Now, just as an aside, let me remind you of when Paul writes to Titus and he tells him, “I want you to, I want you to clean things up and get everything finished up there in Ephesus.” He says, “Remind the people to be subject to rulers and authorities, to be obedient, to be ready to do whatever is good, to slander no one, to be peaceable and considerate, and to show true humility toward[s] all men. At one time we too were foolish, disobedient, deceived … enslaved by all kinds of passions and pleasures. We lived in malice and envy, being hated and hating one another. But when the kindness and love of God our Savior appeared, he saved us, not because of righteous things we had done, but because of his mercy.” So, the only thing that distinguishes us from the culture is the same thing that marked Noah out from the people of his day: the unmerited, outreaching favor of God.
Do you see how ugly spiritual pride is in any of us? Do we understand how distasteful we must appear to many of our non-Christian friends and loved ones when we speak as if salvation is all about us, when we talk about ourselves as if somehow or another we were smart enough, you know, to tune in to the idea? But when the grace of God in all of its amazing dimensions grips a heart, then we’ll speak like beggars to other beggars, telling them where we found a wonderful stash of food, in the dumpster behind McDonald’s.
Now, our time is gone, but let me try and just wrap this up. Let me see what goes on the screen next: oh yes, covenant. So, a little discourse on a covenant for a moment. I’ve really done that for you—describing it for you—and God gives a sign, you will notice, and gives this wonderful sign to Noah, which marks it out for him.
I was staggered this week when I read in chapter 9—I’d never noticed this before—in chapter 9 in verse 16, God says, “I will remember my covenant between me and you and all living creatures of every kind.” He promises Noah that he will rescue his family. And then after he’s rescued him and after the flood has subsided, he comes back in verse 11 of chapter 9, he says, “I establish my covenant with you: [and] Never again will all life be cut off by the waters of a flood; never again will there be a flood to destroy the earth.” “No more floods to destroy, Noah,” he said. “You don’t ever need to worry about that again.” Although human sin continues, God is committed to his creation. He is not finished with his world; he is determined to fulfill his eternal plan. And after the flood there is a fresh start. And on account of this fresh start, he gives this wonderfully clear sign: it’s massive, and it’s public, and it’s a rainbow: “Whenever I bring,” verse 14, “clouds over the earth and the rainbow appears in the clouds, I will remember my covenant between me and you and all living creatures of every kind.” Look at this! God says—he doesn’t say, “This is what the signs means to you”; he says, “This is what the sign means to me.”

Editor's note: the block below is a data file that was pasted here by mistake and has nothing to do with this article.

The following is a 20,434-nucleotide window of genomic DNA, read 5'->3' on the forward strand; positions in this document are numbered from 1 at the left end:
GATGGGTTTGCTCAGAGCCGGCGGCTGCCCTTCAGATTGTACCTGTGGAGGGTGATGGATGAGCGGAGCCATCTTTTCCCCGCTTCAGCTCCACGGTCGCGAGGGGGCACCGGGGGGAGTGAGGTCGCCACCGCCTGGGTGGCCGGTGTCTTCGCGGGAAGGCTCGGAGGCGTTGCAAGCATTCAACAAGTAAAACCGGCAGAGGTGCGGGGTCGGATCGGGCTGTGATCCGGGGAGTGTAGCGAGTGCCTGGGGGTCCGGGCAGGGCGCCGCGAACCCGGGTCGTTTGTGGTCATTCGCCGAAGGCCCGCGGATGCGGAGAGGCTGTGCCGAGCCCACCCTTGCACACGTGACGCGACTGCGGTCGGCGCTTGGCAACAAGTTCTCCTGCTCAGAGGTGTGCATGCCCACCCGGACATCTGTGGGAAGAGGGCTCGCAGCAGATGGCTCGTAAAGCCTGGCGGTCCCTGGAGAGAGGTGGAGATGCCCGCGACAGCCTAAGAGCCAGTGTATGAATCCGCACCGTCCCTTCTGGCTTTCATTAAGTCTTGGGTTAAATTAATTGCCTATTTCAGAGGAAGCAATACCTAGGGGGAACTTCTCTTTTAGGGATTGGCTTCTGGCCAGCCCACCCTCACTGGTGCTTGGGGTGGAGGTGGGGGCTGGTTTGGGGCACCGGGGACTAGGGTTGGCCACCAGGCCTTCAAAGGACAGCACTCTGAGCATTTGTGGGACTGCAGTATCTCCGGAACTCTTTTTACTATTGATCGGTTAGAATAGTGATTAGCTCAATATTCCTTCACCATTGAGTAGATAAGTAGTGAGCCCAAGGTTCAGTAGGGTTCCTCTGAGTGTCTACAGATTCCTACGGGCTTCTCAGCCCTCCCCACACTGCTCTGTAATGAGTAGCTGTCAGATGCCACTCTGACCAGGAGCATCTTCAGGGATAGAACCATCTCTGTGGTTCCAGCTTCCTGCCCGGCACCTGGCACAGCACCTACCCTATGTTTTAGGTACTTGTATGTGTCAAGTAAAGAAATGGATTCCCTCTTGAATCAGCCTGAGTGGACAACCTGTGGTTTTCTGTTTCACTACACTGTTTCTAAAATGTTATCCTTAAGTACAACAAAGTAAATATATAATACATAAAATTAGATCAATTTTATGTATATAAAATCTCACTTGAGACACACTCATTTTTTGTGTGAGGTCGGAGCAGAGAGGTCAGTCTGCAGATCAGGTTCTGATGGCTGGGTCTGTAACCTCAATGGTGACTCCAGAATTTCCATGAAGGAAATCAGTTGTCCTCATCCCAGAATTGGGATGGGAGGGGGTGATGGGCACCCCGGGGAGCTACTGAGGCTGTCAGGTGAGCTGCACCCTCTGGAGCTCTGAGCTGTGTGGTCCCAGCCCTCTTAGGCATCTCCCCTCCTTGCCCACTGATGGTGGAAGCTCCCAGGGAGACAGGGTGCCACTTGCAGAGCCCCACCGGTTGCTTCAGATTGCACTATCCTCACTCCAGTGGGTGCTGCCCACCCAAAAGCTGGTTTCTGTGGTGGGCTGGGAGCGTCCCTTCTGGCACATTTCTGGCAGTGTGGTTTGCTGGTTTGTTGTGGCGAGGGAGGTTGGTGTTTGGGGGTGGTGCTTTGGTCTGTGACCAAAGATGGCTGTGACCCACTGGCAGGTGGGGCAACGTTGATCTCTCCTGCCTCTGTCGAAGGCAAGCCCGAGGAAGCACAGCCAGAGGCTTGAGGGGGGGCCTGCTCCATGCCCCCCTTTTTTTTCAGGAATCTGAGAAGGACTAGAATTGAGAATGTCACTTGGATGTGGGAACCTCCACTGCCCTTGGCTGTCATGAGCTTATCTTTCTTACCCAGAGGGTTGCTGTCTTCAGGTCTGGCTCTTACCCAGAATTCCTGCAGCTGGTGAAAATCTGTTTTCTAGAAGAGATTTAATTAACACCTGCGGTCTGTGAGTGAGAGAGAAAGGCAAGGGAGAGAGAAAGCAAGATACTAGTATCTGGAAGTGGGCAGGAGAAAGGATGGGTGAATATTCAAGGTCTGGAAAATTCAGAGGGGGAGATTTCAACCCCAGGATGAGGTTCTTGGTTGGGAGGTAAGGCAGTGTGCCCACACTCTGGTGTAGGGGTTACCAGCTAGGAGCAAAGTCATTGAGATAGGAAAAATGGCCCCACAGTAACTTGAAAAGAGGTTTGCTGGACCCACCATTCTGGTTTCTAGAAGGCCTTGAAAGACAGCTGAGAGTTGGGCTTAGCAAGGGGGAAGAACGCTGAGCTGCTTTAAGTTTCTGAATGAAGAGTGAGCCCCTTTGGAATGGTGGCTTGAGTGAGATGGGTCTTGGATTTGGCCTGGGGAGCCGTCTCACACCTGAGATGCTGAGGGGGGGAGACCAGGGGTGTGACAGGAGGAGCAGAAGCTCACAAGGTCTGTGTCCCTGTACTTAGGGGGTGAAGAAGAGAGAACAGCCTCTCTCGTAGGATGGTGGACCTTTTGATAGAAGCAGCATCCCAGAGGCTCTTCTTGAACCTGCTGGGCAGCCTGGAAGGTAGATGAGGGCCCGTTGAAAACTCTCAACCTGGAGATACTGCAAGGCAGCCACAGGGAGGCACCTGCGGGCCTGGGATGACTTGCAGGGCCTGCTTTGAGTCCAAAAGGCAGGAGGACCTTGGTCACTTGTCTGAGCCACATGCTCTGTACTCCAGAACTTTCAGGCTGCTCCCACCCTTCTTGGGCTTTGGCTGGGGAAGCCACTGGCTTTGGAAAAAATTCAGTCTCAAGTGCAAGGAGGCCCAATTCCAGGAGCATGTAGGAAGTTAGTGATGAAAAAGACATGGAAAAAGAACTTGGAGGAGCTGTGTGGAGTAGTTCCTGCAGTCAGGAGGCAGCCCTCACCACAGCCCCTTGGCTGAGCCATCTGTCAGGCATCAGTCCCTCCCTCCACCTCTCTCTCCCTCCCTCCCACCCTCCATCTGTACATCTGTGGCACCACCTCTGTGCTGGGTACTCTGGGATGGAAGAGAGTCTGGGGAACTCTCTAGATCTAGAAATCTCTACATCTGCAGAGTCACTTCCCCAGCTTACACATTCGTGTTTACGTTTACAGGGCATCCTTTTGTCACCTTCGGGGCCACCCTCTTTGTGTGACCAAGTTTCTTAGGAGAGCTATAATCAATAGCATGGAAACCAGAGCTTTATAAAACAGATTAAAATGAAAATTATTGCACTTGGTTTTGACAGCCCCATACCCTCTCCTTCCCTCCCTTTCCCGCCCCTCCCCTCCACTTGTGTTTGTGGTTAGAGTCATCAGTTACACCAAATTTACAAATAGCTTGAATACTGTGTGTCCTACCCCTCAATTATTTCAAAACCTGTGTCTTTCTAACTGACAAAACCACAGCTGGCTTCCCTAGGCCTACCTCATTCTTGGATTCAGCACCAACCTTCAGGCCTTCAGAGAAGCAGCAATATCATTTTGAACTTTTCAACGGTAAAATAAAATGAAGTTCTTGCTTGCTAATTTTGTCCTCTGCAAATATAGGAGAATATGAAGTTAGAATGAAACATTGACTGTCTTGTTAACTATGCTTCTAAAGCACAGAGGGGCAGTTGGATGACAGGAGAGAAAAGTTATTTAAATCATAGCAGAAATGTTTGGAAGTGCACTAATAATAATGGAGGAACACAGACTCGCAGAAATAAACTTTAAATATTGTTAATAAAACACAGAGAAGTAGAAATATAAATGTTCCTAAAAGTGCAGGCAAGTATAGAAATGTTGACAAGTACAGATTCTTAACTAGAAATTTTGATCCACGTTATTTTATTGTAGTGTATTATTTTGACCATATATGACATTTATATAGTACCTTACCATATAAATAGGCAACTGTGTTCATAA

Now, from Sunday school we told one another: “Whenever you see a rainbow, this is a sign for you so that you can remember that God will never flood the world.” Actually, apparently, it’s a sign for God so that he can remember never to flood the world. You say, “Don’t be crazy. God doesn’t need a reminder; he doesn’t need an alarm clock.” No, it’s anthropomorphism. The Bible risks the anthropomorphism to make the very point, that the revelation of what the sign means to God is made the bearer of eternal truth to Noah, who’s the covenant man—it’s a wonderful thought! So that Noah, when he sees a rainbow, can be certain of its changeless meaning, and he can rest in faith in what it says to him. And in this way, the basic meaning of the covenant sign is established. Covenant signs express covenant promises for God’s covenant people. And when we come back, we’ll see that in Abraham with the sign of circumcision, and we’ll see it in Moses with the giving of the Sabbath, and we’ll see it in the new covenant in baptism.
But for now, our time is gone, and we have to stop.
Father, I pray that you would help us not to worry too much if we haven’t completely got this, because the further we go, the more we hope the penny will drop and the picture will unfold. So, help us not to be alarmed if we can’t see the wood for the trees, but help us at least to get ahold of this tonight: that even in the midst of judgment and death, you are a gracious and merciful God. And were that not the case, none of us could call you Father, nor could we ever call Jesus our Savior. And we look away from ourselves, and we remind ourselves that his oath and his covenant and his blood support us when we feel as though we’re about to be overwhelmed by the flood. In other words, we look out to who you are and to what you have done, because when we look in to who we are, and to what we are accomplishing, there’s all kinds of ground for despair and fearfulness. Thank you for your undeserved, outreaching, unmerited favor in Jesus, and in his name we pray. Amen.
 Ephesians 1:5–6 (NIV 1984).
 Matthew 6:9 (paraphrased).
 Carly Simon, “You’re So Vain” (1972). Paraphrased.
 Alec Motyer, Look to the Rock: An Old Testament Background to Our Understanding of Christ (Grand Rapids: Kregel Academic, 2004), 34.
 Genesis 6:8 (KJV).
 Genesis 6:8 (NIV 1984).
 Genesis 6:6 (NIV 1984).
 Source Unknown. For a similar definition, see Baker’s Evangelical Dictionary Online, s.v. “covenant,” by Gerard Van Groningen, accessed October 15, 2018, https://www.biblestudytools.com/dictionaries/bakers-evangelical-dictionary/covenant.html.
 Anne R. Cousin, “The Sands of Time Are Sinking” (1857).
 Titus 3:1–5 (NIV 1984).
 Genesis 9:16 (paraphrased).
 Genesis 9:11 (NIV 1984).
 Genesis 9:14 (NIV 1984).
 Edward Mote, “The Solid Rock” (1834). Paraphrased.